Experimental Unit of the Collective House

Date 1948–1950
Code Z5
Address třída Tomáše Bati 3756, Zlín
Public transport Public transport: Věžové domy 6 (BUS 31, 70)
GPS 49.2247692N, 17.6884664E

The collective house in Zlín was created at a time when the city was working intensively to find a suitable building type and technology for modern post-war housing. In addition to the multi-storey brick buildings spread along today's tř. Tomáše Bati (apartment and tower houses by Miroslav Drofa, Karfík's three-storey houses in Obeciny), the construction of houses from prefabricated had been an ongoing experiment since the war years. These efforts to industrialise architecture resulted in 1953 in the first residential house made of structural panels in the country, referred to as the G40 type.
The collective house, completed only two years earlier, in 1951, according to the design of the architect Jiří Voženílek, brought into the discussion the concept of corporate housing with shared services of a dining room, nursery and kindergarten, club rooms, and a gym. Although the twelve-storey high-rise building used the traditional Baťa reinforced concrete skeleton filled with brickwork, it was supposed to have a different span of 7.35 m and a number of other technological and structural innovations. Therefore, a test experimental residential cell was to be made first, which served as an accurate model to verify internal equipment and contribute to the subsequent smooth and trouble-free implementation of the collective house.
The experimental cell project was prepared in the autumn of 1948 by Jiří Voženílek in collaboration with Miroslav Drofa. According to the conditions of the building permit, its construction was to be part of the total number of housing units in the collective house, and therefore did not require special allocations of material. The ground-floor structure with a rectangular floor plan with a built-up area of 94 m2 stands on the edge of the Díly district, near workers' family houses within sight of the tower blocks. It was completed in the spring of 1950.
A model cell the size of one two-room apartment is, like the entire collective house, formed using a load-bearing reinforced concrete frame with brick infills. The skeleton of the cell standing on concrete belt foundations carries reinforced concrete ceilings; the existing formwork was modified for its implementation. The southern façade is characterised by massive glazing using strips of windows separated by concrete pillars. The windows have a size of 1.05 m between the mullions, which is the basic unit measure of the modular system of 7.35 x 7.35 m. There is also a balcony suspended just above the ground on the south with a typical perforated concrete railing.
The entrance to the house, with double wing wooden doors and a short protruding staircase, was orientated to the east. From there, you entered a hall with an adjoining storage room with a small ventilation window, and then entered a living unit furnished identically to the apartments in the collective house. On the side of the walk-through cloakroom with a built-in wardrobe, there was an artificially lit economical kitchen corner and a bathroom with a bathtub and a toilet.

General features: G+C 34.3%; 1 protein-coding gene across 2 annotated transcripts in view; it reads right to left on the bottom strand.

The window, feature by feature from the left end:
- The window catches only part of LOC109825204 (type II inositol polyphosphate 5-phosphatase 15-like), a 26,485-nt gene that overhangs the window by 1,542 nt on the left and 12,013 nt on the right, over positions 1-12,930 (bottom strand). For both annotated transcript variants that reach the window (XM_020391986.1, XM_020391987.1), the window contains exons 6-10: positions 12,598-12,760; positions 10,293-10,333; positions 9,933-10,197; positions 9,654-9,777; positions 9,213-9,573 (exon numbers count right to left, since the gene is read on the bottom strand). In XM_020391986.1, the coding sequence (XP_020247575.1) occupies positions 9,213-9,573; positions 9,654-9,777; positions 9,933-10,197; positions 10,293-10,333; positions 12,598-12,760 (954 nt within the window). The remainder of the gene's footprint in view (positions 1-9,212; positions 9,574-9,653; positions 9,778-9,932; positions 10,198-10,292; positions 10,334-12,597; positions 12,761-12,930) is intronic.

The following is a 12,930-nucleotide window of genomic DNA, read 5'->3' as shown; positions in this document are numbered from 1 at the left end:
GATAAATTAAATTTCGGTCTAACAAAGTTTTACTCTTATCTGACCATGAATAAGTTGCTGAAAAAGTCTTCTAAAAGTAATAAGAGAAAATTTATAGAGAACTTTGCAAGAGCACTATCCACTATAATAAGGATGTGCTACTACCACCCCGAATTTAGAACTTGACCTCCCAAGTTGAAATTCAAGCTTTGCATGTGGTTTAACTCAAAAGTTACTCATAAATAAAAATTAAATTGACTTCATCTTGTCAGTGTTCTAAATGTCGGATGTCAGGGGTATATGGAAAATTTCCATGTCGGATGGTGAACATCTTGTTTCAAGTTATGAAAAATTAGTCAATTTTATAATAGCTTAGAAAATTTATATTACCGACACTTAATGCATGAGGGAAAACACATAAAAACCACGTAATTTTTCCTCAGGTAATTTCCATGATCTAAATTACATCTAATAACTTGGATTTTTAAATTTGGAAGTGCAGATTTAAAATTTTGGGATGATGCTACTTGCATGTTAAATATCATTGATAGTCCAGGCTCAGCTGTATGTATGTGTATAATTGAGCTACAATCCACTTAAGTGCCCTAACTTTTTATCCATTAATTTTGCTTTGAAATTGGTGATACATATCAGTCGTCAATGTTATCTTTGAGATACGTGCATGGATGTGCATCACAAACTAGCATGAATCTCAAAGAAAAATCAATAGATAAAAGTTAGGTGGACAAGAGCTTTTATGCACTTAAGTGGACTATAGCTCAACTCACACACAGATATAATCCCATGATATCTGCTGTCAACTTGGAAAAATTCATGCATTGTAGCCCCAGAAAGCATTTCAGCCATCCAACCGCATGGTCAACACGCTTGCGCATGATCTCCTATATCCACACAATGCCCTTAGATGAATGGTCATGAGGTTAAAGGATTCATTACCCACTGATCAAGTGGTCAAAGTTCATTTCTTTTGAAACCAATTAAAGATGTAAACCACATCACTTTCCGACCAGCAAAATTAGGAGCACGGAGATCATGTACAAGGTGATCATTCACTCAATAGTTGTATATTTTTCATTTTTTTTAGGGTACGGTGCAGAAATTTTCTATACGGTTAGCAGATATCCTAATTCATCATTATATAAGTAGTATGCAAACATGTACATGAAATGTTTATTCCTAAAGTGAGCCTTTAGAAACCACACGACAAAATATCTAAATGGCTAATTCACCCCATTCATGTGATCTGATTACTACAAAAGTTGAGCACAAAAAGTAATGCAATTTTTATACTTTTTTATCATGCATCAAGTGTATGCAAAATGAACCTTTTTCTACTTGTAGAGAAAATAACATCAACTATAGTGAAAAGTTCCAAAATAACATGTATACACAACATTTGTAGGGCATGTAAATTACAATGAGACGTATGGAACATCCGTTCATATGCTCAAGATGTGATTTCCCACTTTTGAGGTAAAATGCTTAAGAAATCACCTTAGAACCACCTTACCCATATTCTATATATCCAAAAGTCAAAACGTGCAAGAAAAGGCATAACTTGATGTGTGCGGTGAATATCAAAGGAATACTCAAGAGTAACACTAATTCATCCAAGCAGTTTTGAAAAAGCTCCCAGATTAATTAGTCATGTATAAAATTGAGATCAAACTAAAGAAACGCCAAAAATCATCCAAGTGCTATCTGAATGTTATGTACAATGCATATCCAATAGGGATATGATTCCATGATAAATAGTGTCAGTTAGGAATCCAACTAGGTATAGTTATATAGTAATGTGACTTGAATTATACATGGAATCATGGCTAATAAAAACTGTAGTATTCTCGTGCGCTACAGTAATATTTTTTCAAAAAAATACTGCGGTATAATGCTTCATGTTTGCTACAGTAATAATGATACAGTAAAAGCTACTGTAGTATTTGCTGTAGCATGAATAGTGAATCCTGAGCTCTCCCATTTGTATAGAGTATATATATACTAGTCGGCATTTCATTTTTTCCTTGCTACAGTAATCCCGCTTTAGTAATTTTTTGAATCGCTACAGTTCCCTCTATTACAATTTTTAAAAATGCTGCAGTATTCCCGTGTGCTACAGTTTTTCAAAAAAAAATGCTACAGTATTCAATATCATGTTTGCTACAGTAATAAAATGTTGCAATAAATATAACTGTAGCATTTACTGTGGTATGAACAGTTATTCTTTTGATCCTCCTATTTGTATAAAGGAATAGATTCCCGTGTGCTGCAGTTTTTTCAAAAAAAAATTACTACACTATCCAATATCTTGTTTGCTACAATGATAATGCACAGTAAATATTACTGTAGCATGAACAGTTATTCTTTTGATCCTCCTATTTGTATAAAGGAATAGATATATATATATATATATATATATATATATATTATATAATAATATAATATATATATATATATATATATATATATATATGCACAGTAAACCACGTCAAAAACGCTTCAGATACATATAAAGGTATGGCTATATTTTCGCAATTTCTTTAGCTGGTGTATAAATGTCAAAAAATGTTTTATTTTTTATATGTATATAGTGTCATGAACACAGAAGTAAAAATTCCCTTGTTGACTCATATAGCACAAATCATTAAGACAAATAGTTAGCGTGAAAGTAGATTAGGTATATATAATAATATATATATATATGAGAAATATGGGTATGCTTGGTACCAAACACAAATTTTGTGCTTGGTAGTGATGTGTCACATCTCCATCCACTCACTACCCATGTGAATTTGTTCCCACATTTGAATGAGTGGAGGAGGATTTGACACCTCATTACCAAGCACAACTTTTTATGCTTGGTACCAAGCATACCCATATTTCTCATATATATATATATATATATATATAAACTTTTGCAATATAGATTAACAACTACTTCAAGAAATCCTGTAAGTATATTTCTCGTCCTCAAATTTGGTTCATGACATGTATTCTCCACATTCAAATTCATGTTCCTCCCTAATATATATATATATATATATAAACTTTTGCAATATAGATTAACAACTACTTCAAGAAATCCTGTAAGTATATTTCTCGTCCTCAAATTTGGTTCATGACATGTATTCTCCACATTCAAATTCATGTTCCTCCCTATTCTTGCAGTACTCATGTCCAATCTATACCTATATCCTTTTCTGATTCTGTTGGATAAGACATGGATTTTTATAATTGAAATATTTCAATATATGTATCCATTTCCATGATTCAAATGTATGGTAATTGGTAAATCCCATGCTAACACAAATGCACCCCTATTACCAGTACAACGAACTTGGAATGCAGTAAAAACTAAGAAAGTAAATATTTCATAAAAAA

The materials used for the floor coverings were diverse: rubber flooring in the dressing room and kitchen was complemented by fireclay tiles in the bathroom, terrazzo in the hall, and cement screed in the storage room. The bedroom and living room, with wooden herringbone floors and smooth lime plasters, were well lit by the strip window running across the full length of the south side. The living rooms were separated from each other by lightweight, mountable insulating boards, which could be moved according to the plans (attached to the posts between the windows), and thus the layout of the rooms could be changed as needed. The cell was connected to the municipal sewage network, water supply, and central heating. The experimental cell of the collective house made it possible to test on a small scale of one residential unit the spatial, layout and material qualities, which soon appeared in a prominent building in the city centre. 
In 1971, the experimental cell was expanded on the east side with a veranda, the main entrance was moved into the house, and the layout was also changed. The original miniature kitchen, the dimensions of which responded to the planned availability of meals in the common dining room in the collective house, was moved to the space of the former hall. The storage room became another bedroom and the entrance hall was transferred in the new veranda. The current unsatisfactory state of the property is due to a number of alterations. Wooden windows in iron frames were replaced with plastic ones, one of the windows on the southern facade was bricked up, and the typical prefabricated balcony was removed in 2014. Nevertheless, the specific format and construction of the family house, which is ideologically inseparably connected with the unique high-rise collective house on the other side of the city, is still recognisable.